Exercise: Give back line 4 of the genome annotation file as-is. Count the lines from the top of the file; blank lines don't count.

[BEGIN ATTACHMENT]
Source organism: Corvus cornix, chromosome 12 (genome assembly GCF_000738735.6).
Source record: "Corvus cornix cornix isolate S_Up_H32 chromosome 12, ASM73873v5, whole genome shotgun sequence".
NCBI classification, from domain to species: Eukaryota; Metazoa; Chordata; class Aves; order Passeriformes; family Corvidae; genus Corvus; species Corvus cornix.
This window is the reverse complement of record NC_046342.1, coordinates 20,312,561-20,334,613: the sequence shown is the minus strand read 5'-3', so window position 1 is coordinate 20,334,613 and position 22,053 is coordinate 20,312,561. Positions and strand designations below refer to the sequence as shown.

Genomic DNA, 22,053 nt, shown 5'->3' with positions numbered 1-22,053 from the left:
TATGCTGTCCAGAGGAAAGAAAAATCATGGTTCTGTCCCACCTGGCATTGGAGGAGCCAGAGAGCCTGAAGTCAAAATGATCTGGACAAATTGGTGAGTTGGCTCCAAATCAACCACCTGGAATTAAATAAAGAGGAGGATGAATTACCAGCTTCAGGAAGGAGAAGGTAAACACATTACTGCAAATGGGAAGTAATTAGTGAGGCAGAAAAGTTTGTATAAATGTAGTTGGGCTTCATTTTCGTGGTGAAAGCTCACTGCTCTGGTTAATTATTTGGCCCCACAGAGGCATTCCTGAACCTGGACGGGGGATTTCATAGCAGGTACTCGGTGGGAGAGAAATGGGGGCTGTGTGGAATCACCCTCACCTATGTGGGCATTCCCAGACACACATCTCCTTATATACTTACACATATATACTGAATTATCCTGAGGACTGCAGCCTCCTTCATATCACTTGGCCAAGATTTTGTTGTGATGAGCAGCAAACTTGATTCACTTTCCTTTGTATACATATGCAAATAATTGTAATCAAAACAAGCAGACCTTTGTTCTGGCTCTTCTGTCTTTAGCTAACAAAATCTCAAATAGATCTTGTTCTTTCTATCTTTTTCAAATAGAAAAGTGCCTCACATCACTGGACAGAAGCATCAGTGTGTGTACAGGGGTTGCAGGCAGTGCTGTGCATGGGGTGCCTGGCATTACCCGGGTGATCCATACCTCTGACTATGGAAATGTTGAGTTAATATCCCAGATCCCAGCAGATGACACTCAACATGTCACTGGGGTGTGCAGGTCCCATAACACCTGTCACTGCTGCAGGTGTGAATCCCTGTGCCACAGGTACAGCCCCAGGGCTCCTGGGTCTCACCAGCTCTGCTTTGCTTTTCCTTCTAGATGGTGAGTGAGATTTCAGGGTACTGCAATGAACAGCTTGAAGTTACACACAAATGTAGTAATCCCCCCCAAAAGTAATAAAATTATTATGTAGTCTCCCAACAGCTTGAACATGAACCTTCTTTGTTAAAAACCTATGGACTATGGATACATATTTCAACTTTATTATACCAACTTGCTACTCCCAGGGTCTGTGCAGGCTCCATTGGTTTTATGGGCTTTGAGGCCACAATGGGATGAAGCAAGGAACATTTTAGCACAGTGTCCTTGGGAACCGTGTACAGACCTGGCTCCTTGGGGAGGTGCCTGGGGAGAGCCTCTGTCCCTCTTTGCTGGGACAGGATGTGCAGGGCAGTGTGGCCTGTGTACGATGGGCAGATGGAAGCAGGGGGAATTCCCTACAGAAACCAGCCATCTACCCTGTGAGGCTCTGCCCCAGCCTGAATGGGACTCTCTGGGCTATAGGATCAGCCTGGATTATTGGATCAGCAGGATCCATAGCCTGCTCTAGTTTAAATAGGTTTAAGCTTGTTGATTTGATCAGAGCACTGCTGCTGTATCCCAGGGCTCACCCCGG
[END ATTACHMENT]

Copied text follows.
This window is the reverse complement of record NC_046342.1, coordinates 20,312,561-20,334,613: the sequence shown is the minus strand read 5'-3', so window position 1 is coordinate 20,334,613 and position 22,053 is coordinate 20,312,561. Positions and strand designations below refer to the sequence as shown.